The “Echo” Microbe : Agrobacterium tumefaciens

If you watched The Clone Wars then you are more than aware of Echo, one of the fan-favorite clone troopers. He started as part of the Domino Squad. Echo eventually joined the 501st under Anakin Skywalker and became a revered ARC trooper after the battle of Kamino. He, as an exemplary soldier, was brave, courageous, and showed ingenuity. Unfortunately, he died during the mission of the Separatists' prison, The Citadel... or so we thought. He was severely injured and was outfitted with cybernetic implants by the Techno Union and used, against his will, by the Separatists to figure out what the Republic was planning. He was eventually saved. After his experiences, he knew he was no longer a typical clone and joined up with the rest of The Bad Batch.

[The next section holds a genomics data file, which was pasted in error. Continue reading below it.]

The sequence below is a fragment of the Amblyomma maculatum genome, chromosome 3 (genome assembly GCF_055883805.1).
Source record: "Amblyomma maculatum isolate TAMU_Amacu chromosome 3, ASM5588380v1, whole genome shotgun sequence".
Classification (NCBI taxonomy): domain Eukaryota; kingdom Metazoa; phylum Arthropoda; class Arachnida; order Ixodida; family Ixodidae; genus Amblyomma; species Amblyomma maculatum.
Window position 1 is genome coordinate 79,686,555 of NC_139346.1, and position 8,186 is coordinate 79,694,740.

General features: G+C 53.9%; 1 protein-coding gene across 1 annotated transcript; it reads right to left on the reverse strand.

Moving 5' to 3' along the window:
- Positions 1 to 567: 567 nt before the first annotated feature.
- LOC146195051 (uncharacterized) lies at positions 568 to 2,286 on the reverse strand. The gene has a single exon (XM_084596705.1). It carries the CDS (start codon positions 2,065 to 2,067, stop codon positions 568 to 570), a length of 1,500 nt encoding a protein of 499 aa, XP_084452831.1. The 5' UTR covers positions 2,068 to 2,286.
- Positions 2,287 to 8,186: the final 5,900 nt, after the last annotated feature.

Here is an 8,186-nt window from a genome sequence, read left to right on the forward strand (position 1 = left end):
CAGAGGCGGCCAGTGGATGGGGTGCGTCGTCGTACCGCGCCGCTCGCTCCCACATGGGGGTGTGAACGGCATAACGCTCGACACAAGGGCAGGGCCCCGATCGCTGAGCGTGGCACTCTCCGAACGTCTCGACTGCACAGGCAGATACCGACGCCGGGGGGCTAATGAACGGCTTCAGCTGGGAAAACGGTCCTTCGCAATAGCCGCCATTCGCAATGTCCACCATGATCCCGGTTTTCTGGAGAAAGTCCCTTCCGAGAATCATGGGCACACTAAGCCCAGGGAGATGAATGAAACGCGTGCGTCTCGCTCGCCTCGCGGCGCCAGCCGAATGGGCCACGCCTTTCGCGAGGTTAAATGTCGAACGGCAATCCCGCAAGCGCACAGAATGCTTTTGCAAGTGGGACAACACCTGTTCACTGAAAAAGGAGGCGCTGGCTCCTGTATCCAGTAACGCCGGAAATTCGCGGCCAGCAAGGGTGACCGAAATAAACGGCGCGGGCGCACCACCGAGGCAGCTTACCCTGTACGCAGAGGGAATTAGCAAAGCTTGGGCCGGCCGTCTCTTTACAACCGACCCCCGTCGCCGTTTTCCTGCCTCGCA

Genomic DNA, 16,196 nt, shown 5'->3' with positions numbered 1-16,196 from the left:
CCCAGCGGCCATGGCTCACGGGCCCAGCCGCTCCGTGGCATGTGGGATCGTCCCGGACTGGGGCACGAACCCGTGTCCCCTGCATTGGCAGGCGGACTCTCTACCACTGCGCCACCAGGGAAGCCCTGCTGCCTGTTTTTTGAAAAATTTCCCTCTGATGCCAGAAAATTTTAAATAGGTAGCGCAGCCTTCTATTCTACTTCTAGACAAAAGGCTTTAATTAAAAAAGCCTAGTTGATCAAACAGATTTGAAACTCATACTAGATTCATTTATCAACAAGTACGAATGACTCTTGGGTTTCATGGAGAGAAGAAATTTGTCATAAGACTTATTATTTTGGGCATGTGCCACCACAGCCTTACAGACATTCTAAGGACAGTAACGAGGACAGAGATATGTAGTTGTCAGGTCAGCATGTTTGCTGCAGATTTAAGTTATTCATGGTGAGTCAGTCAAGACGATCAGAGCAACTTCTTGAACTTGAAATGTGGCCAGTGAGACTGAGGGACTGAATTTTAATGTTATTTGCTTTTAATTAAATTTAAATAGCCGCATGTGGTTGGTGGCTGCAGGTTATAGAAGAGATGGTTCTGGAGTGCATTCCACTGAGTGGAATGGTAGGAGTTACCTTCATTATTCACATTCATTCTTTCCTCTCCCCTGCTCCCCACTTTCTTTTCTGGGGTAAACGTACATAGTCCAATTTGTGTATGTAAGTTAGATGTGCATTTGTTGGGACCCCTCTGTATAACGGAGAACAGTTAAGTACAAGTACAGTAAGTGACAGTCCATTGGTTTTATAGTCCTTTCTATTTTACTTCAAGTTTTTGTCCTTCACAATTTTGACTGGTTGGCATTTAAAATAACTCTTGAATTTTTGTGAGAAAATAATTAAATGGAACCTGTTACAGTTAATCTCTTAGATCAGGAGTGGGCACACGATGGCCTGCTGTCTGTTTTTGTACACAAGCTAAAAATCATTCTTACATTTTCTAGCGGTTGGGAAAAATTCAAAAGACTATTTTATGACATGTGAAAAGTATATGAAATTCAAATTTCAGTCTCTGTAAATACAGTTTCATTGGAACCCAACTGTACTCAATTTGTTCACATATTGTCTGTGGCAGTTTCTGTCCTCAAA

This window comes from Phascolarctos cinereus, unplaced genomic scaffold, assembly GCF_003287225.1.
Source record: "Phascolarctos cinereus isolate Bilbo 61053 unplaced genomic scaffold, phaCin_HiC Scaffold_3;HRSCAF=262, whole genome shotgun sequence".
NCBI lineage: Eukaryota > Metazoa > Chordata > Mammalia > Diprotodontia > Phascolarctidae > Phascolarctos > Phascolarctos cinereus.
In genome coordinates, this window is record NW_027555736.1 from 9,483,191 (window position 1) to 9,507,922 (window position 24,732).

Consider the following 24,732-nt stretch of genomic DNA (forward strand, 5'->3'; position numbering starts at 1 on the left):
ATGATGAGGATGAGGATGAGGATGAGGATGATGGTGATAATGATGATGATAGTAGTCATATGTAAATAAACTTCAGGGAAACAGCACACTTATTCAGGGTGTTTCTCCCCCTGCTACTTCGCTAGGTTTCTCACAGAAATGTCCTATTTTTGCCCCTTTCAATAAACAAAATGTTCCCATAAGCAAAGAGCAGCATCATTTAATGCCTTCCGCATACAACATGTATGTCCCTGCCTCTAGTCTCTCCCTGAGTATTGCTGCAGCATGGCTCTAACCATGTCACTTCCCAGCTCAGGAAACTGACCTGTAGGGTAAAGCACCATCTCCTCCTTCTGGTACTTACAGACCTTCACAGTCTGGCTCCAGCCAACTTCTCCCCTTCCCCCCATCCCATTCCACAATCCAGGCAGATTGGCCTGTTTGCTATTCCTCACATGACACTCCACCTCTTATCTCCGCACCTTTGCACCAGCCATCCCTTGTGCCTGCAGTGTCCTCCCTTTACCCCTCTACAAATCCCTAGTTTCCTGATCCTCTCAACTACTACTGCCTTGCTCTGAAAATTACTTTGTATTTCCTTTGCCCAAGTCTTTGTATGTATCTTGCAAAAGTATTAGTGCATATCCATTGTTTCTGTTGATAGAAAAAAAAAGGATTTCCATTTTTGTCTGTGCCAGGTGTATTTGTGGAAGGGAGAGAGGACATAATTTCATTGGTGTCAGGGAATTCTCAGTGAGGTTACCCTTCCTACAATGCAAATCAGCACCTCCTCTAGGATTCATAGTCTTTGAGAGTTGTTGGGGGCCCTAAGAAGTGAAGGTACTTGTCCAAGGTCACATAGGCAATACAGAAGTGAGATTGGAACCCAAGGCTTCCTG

A drawing of Agrobacterium as Echo the Hacker Clone Trooper from Clone Force 99. He has the ability to manipulate systems

So you ask, what microbe best exemplifies Echo? Agrobacterium tumefaciens. This bacteria causes crown gall in plants or tumors. It does this by inserting DNA into plant cells. This DNA, called transfer DNA or T DNA, changes the metabolism of the cell, causes the tumors to grow, and forces the plants to make a sugar that the bacteria specifically uses.

So how does this relate to Echo? Nowadays this bacteria is one of the greatest genetic tools we have in agriculture. The bacteria are genetically modified to have the gene the scientist wants to insert into the plant. The bacteria then insert this gene or genes into the plant and transforms it using its natural machinery. Just like Echo, it was modified, or changed, and is being used by someone, or a group of people, to change the plan of something else, whether it is an army or an organism.

The “Crosshair” Microbe: Bacteriophages